The Slap (Atlantic), l’edizione inglese dell’ultimo romanzo di Christos Tsiolkas, vincitore del Commonwealth Writers’ prize.

– Guerra

Dall’autore di The Perfect Storm, War by Sebastian Junger (HarperCollins)

– Tecnologia

The Googlization of Everything, by Siva Vaidhyanathan (Profile).

– Poesia

Dragon Talk, by Fleur Adcock (Bloodaxe).

– Psicologia

Why We Lie: The Source of Our Disasters, by Dorothy Rowe (HarperCollins).

– Libri per bambini

The Prince of Mist, by Carlos Ruiz Zafón (Orion) (Età 12+)


– Fiction

L’attesissimo seguito del romanzo di Yann Martel Life of Pi, Beatrice and Virgil (Canongate)

Juan Gabriel Vasquez, scrittore sudamericano autore di  The Informers, The Secret History of Costaguana (Bloomsbury)

Joseph O’Connor, Ghost Light (Vintage).

– Letteratura

Encounter, Milan Kundera (Faber). Una nuova collezione si saggi di Milan Kundera

– Industria

The Most Powerful Idea in the World: The Story of Steam, Industry and Invention, by William Rosen (Random)

Fonte: The Guardian, Saturday 2 January 2010

Da tenere d’occhio nel 2010 – in uscita nei mesi di aprile e maggio

2 aprile 2010

Dal sito del Guardian i libri da tenere d’occhio in uscita ad aprile e maggio 2010

– Fiction

Philip Pullman, The Good Man Jesus and the Scoundrel Christ (Canongate)

Helen Dunmore, The Betrayal (Penguin), il seguito del besteseller The Siege,

Mick Jackson, The Widow’s Tale (Faber)

Roddy Doyle completa la trilogia “The Last Roundup” su Henry Smart, The Dead Republic (Vintage). Una trilogia che attraverso gli occhi del suo protagonista racconta tutta la storia d’Irlanda nel ventesimo secolo.

Dopo Disobedience, che racconta la comunità ebraica ortodossa a Londra, il nuovo romanzo di Naomi Alderman The Lessons (Viking).

Dopo il successo del 2007 di Darkmans, il nuovo romanzo di Nicola Barker, Burley Cross Postbox Theft (Fourth Estate)

– Letteratura

Shakespeare, Sex and Love, by Stanley Wells (Oxford).

Contested Will: Who Wrote Shakespeare? by James Shapiro (Faber).

– Poesia:

White Egrets, by Derek Walcott (Faber).


Katherine the Queen, by Linda Porter (MacMillan).

– Fisica

The Edge of Physics: Dispatches from the Frontiers of Cosmology, by Anil Ananthaswamy (Duckworth).

– Fiction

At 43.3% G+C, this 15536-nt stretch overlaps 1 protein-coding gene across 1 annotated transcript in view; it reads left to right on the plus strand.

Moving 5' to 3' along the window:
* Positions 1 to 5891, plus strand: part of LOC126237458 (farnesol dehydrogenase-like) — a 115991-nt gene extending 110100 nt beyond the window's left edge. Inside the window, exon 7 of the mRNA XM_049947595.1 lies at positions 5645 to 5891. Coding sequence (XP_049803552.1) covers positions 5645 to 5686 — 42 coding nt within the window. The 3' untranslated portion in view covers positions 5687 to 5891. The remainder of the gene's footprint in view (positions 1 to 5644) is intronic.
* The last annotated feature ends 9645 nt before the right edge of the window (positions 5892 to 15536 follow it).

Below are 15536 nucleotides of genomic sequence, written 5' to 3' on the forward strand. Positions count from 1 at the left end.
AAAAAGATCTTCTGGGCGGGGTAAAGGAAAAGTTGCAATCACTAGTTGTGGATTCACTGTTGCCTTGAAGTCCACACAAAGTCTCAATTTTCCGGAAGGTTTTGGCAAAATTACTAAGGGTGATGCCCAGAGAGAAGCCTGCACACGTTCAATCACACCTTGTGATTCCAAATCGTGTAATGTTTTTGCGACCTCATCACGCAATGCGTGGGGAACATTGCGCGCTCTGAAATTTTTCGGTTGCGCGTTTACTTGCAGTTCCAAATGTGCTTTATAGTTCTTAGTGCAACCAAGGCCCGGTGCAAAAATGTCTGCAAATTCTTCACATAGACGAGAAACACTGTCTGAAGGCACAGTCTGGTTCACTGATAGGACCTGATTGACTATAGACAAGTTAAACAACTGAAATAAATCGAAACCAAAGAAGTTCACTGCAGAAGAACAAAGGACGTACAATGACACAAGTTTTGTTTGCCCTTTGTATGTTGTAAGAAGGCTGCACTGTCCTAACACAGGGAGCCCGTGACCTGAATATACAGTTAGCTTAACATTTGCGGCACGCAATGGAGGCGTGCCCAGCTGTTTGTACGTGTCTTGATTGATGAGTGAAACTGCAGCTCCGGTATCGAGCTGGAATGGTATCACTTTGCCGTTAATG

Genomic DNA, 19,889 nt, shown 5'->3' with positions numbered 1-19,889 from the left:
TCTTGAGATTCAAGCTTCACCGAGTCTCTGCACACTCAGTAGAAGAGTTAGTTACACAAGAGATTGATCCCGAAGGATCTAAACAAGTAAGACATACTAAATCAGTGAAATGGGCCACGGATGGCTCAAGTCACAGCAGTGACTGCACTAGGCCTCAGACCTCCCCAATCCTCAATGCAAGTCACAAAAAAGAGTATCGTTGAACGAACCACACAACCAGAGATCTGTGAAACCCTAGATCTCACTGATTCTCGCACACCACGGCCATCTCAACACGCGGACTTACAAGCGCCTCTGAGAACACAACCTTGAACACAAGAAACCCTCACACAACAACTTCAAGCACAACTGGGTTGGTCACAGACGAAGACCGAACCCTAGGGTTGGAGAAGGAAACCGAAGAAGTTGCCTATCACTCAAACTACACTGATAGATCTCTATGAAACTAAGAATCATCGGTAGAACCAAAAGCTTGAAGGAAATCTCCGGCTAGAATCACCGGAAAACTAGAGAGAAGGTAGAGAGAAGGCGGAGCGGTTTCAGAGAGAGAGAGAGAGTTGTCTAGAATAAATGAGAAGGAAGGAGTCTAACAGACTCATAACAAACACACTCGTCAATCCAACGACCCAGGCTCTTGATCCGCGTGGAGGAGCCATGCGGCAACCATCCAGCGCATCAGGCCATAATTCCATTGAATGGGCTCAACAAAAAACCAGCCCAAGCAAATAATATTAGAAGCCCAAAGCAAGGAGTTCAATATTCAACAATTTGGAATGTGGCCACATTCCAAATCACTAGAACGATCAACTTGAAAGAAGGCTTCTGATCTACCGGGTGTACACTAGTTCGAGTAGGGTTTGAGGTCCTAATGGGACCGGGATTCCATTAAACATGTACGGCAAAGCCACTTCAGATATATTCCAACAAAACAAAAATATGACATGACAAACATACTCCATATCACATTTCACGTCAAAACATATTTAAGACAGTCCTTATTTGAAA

David Mitchell, The Thousand Autumns of Jacob de Zoet (Sceptre)

Jonathan Coe , The Terrible Privacy of Maxwell Sim (Viking)

Andrew O’Hagan,  The Life and Opinions of Maf the Dog, and of His Friend Marilyn Monroe (Faber)

Alan Warner ci riporta nel mondo di The Soprano con il nuovo romanzo The Stars in the Bright Sky (Vintage)

In-Flight Entertainment (Vintage) la nuova raccolta di racconti di Helen Simpson

The Slap (Atlantic), l’edizione inglese dell’ultimo romanzo di Christos Tsiolkas, vincitore del Commonwealth Writers’ prize.

– Guerra

Dall’autore di The Perfect Storm, War by Sebastian Junger (HarperCollins)

– Tecnologia

The Googlization of Everything, by Siva Vaidhyanathan (Profile).

– Poesia

Dragon Talk, by Fleur Adcock (Bloodaxe).

– Psicologia

Why We Lie: The Source of Our Disasters, by Dorothy Rowe (HarperCollins).

– Libri per bambini

The Prince of Mist, by Carlos Ruiz Zafón (Orion) (Età 12+)

Fonte: The Guardian, Saturday 2 January 2010

Da tenere d’occhio nel 2010 – in uscita nel mese di marzo

1 marzo 2010

Dal sito del Guardian i libri da tenere d’occhio nei primi tre mesi del 2010.

– Fiction

Ian McEwan, Solar (Vintage)

Dopo il successo di The Road Home (premio Orange) Trespass di Rose Tremain (Vintage)

Don DeLillo, Point Omega (Macmillan)

Il romanzo d’esordio di Alex Preston, This Bleeding City (Faber) e Marilyn Chin, Revenge of the Mooncake Vixen (Hamish Hamilton).

– Economia

Michael Lewis, autore di Liar’s Poker, The Big Short, (Penguin)

– Cosmologia

Are We Alone in the Universe? Paul Davies (Penguin).

– Reportage

Zeitoun, Dave Eggers (Penguin), il racconto dei sopravvissuti all’uragano Katrina del 2005.

– Fiction